The Indiana Department of Transportation announced Friday that the Sherman Minton Bridge will not need to be replaced.
For the past two weeks, state inspectors from Indiana and the Kentucky Transportation Cabinet have been examining the bridge, which Indiana Governor Mitch Daniels ordered shut down on September 9 after a crack was found in its load-bearing support.
Indiana Transportation Commissioner Michael B. Cline says the agency has learned enough in its ongoing testing and assessment of the 50-year-old span, which connects Louisville to southern Indiana, to rule out that a full replacement of the bridge will be needed.
“We won’t know with 100 percent certainty as to what the repair solution will be until our testing is complete, but nothing we have seen indicates that replacing the bridge is necessary,” he says.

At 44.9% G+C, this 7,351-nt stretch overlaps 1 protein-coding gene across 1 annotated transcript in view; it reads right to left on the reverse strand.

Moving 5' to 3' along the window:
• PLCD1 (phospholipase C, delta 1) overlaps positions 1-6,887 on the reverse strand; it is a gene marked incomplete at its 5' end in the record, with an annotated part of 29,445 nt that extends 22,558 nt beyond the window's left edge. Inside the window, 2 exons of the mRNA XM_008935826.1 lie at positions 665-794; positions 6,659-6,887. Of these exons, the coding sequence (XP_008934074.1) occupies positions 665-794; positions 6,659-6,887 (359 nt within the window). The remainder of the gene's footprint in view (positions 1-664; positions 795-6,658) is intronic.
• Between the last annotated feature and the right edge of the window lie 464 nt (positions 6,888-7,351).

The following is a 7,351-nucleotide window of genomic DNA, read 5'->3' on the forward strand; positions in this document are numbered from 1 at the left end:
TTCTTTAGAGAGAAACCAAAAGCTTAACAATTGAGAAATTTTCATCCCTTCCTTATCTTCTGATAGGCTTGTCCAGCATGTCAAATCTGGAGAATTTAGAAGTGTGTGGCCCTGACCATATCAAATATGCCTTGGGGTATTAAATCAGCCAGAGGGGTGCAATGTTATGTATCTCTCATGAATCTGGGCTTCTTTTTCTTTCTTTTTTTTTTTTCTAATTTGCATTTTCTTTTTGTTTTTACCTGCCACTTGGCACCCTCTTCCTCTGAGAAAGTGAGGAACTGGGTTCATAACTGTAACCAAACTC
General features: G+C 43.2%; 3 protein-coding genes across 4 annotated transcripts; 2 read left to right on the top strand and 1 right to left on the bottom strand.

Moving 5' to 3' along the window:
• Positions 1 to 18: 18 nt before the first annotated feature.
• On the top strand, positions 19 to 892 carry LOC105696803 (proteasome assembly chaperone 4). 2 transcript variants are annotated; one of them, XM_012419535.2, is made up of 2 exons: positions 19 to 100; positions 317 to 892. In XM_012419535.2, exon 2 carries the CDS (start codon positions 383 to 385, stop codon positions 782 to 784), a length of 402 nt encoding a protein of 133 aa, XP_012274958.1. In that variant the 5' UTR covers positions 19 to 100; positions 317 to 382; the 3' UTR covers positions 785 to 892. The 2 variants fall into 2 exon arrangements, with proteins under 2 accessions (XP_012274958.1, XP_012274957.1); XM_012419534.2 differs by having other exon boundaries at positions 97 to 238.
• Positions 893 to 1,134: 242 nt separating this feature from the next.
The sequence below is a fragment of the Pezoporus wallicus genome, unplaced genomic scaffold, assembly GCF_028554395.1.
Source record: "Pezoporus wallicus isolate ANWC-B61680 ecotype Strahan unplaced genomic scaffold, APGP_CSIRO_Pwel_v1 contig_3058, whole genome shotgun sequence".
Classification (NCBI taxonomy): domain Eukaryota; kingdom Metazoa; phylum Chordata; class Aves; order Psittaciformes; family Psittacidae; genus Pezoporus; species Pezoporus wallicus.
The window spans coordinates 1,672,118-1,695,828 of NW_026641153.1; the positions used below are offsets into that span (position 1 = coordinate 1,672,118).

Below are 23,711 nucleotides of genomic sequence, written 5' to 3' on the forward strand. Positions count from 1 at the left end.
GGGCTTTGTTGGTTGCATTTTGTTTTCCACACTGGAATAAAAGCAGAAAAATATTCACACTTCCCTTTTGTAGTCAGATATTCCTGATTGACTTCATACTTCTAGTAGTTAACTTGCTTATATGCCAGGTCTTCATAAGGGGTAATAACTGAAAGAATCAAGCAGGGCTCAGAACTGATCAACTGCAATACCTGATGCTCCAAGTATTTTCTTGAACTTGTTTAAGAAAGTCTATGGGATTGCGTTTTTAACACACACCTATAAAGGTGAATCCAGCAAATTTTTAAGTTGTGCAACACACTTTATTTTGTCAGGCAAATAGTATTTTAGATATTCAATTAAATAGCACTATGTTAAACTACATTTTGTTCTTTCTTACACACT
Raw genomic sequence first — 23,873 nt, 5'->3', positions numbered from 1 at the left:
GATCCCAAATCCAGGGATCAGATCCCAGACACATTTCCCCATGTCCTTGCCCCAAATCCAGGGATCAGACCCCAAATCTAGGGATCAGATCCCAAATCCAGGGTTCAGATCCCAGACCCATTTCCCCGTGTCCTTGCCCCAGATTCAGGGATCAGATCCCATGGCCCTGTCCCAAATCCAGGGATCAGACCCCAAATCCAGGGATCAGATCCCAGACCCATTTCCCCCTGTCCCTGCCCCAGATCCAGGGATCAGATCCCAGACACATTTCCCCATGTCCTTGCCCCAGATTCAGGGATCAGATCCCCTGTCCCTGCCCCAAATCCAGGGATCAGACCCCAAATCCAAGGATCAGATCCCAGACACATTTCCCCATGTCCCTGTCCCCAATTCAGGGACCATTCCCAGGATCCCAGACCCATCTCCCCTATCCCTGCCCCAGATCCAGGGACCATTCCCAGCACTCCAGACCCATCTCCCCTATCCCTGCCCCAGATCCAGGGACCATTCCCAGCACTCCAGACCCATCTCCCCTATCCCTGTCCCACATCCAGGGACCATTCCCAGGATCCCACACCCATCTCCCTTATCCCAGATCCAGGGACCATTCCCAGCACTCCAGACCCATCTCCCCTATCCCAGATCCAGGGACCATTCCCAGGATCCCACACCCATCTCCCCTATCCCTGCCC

Replacing the bridge would have been the more costly and time consuming option and could have taken up to two years in some estimates.
Indiana transportation officials expect to have estimates for the cost and time to repair the bridge once engineers from both states complete their analysis over the next 10 days.
Structural engineers from the state and private sectors have been conducting ongoing maintenance and examinations of the bridge since early this year.
“Keeping with Governor Daniels’ directive to move quickly yet safely, INDOT will meet with potential contractors next week so we can be ready to start repairs and reopen the bridge at the first possible moment,” says Cline. “We don’t know the exact fix yet, but we want to discuss options with contractors and get their input.”